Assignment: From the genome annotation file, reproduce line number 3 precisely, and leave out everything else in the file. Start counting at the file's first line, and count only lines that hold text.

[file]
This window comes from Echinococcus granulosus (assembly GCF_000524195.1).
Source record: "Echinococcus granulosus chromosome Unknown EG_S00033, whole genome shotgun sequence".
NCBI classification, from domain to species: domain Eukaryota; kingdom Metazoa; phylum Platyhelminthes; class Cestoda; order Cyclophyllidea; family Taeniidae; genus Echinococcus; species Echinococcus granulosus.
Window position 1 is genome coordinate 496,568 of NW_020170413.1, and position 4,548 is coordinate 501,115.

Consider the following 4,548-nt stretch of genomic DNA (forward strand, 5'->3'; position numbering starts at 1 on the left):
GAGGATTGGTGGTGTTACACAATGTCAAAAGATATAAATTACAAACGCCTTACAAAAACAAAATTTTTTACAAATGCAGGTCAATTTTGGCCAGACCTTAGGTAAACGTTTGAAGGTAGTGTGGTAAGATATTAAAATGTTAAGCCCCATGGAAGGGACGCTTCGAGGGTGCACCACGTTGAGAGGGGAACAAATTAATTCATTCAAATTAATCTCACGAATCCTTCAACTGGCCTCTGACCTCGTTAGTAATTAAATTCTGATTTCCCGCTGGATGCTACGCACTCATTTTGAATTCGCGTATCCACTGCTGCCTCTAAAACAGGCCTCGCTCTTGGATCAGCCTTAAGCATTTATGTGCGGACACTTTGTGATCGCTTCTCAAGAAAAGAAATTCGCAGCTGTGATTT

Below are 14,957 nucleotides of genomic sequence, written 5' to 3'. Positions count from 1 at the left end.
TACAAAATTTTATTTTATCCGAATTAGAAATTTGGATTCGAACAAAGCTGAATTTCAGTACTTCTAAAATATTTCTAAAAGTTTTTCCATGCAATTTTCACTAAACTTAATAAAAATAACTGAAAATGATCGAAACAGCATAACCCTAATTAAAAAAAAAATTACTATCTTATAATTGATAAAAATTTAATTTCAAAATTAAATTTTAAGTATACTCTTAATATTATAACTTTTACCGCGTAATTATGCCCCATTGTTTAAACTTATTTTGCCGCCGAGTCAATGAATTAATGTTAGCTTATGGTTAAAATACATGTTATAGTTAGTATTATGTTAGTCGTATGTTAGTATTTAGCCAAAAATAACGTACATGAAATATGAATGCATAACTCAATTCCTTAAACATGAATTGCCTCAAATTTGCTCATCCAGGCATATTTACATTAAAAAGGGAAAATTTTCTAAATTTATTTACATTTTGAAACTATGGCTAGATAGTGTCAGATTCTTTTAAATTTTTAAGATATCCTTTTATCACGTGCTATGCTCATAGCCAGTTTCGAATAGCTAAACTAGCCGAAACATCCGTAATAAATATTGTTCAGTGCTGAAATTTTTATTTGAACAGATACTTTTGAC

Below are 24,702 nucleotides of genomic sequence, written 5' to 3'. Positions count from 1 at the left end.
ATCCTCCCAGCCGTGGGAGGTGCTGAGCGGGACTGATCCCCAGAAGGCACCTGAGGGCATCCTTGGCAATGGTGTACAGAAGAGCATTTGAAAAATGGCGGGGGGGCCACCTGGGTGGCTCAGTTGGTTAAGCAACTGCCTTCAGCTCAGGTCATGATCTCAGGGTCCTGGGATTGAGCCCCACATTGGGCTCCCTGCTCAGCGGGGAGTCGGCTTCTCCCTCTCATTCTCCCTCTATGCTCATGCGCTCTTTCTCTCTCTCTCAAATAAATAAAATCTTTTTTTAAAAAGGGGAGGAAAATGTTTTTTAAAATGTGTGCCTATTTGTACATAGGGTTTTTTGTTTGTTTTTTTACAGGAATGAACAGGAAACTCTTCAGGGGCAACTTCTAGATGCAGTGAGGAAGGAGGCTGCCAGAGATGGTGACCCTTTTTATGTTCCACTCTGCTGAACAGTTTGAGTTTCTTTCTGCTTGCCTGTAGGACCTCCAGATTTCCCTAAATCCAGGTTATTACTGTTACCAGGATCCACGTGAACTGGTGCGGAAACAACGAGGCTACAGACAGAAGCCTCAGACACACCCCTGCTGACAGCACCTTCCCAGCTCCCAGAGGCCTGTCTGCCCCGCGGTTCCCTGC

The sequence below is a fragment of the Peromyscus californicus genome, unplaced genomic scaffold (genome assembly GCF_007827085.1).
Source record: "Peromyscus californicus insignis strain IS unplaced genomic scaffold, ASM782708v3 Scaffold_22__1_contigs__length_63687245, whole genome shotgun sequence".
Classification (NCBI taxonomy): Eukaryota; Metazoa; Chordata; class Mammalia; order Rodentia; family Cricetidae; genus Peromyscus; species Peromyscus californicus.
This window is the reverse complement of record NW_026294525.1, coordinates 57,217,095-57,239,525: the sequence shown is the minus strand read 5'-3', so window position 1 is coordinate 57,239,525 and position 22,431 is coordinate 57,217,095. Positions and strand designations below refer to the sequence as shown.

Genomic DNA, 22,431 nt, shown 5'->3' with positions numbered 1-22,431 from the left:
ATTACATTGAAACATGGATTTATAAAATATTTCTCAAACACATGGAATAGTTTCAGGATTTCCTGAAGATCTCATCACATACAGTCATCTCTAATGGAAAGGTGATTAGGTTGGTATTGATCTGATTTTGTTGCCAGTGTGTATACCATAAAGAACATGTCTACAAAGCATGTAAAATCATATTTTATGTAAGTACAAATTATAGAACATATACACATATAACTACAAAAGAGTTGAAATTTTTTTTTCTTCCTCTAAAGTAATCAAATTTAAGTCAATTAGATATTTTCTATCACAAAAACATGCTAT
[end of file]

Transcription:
NCBI classification, from domain to species: domain Eukaryota; kingdom Metazoa; phylum Platyhelminthes; class Cestoda; order Cyclophyllidea; family Taeniidae; genus Echinococcus; species Echinococcus granulosus.